With modern Computer Generated Image (CGI), comic book characters appear more realistically on the movie screen, which is a source of attraction for the audience. So, the same appeal that the next model of the iPhone creates in our mind is prevailing in the film industry through the superhero genre.

That’s why even if superhero films are based on the cultural background of the west, they have been able to entertain audiences all over the world.

Also, the engaging plotline of superhero films and their relations to the socio-cultural situation of the west couldn’t be avoided. Although most superhero characters were created during the time of World War 2, the Cold War, and the Civil Rights Movement, with the modern interpretation of those stories, relevance is being created with the current world scenario through the screenplay.

For example, Captain America was a character created during the period of world war. Still, when we see in ‘Captain America: The Winter Soldiers,’ we see that scene where superhero’s homeland defence organisation director Nick Fury shares his plan of using composing data to determine the people posing a threat to society and eliminate them, and in reply, Steve responds by saying, “That isn’t freedom, that’s fear.’

That dialogue was like giving a reply to the ‘Patriot Act’ issued by the government in American politics to decrease people’s privacy to make them safe. That’s where an old character revives as new.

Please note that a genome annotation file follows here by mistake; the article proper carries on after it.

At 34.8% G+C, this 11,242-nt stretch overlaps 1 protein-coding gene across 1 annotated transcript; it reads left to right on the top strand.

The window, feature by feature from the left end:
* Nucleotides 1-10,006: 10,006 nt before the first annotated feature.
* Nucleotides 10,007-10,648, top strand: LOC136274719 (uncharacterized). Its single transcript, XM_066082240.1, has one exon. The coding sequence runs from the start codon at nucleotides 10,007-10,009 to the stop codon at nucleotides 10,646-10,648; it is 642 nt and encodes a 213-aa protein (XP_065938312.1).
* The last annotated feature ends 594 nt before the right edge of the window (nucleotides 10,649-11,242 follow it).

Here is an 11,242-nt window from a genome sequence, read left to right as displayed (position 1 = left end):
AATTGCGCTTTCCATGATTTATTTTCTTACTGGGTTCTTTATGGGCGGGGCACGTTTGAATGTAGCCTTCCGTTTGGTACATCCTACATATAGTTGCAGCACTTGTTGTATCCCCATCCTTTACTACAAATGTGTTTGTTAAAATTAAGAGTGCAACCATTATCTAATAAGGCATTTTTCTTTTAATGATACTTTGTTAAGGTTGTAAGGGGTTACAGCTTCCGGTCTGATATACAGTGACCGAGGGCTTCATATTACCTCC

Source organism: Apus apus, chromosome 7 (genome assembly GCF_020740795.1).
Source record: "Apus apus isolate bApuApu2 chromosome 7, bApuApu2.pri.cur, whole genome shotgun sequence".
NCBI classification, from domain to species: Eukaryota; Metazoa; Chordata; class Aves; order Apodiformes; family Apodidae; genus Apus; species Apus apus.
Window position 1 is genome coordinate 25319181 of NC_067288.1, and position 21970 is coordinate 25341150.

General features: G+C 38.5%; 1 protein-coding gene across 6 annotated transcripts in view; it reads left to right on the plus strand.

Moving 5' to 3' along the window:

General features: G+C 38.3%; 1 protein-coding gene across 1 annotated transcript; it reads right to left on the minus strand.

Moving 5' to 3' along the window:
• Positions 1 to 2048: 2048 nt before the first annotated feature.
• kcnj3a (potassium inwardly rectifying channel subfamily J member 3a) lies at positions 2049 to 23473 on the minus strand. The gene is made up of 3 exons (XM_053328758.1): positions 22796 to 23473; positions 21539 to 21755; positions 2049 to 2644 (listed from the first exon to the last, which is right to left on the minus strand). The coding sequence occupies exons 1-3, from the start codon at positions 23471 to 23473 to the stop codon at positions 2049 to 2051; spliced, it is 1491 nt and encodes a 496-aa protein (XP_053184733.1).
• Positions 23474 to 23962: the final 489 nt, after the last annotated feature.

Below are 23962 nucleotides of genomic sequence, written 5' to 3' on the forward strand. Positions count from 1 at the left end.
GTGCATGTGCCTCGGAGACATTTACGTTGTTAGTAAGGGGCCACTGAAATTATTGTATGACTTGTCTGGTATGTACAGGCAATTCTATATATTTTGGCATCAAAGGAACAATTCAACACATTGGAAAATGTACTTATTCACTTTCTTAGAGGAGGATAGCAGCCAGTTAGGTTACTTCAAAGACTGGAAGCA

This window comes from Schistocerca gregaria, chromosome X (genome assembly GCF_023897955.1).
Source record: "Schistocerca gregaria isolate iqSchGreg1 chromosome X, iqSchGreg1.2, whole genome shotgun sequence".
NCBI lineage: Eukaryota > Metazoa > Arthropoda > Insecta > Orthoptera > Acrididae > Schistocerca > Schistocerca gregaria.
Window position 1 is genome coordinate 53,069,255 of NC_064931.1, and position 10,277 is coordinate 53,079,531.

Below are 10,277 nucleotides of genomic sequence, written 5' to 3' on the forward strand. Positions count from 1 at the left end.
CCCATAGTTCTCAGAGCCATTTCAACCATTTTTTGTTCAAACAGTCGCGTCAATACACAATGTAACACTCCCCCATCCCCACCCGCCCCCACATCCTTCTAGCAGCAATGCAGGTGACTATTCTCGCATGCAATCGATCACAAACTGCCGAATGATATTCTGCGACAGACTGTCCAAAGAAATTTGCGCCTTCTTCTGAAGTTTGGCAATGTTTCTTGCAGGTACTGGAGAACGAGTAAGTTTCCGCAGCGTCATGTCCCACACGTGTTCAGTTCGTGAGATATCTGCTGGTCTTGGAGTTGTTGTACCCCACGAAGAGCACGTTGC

So, it’s the appearance of ‘larger than life’ characters with the use of technology and their relevance to the contemporary world that makes superhero films popular.

Another factor to be addressed is that most superhero films are released in sequels. So, if anyone misses the previous parts, suddenly watching ‘Avengers: Infinity War’ (2019) won’t make that much sense to him. In that case, making people wait for the sequels becomes a way for the franchises like Marvel and DC to attract an audience. 

So, will superhero films really destroy other genres at the box office? We can answer that by asking another question. Is it true that superhero films are making all other genres struggle to generate revenues at the box office?

The evidence doesn’t say so. After 2000, with the rise of superhero films, we also saw the success of other genres at the box office, like fantasy genres with film series like ‘Harry Potter’ and ‘The Lord of the Rings’ or sci-fi genres like ‘Transformers.’ Is there any similarity between these films and the superhero genres? The answer is ‘Yes.’   

That’s why other genres like Science Fiction, Action, Fantasy, and Horror, which are also connected to visual effects and technological advancements, are getting successful at the box office. In 2021, Dune (400 million), a film in the Sci-fi adventure genre, was a box office success.

The recent blockbuster action film ‘Top Gun: Maverick’ (700 million) is also worth mentioning.

It’s the genres like drama or historical epics which are not generating revenues at the box office. This is the reason why films like ‘Marriage Story’ or Martin Scorsese’s film ‘The Irishman’ are getting released on Netflix instead of theatre. 

So, at the end of the day, it’s the technology and connected plotlines that are making characters appear ‘larger than life’ to the audience that will decide which genre will stay and which will struggle to get released into the theatres.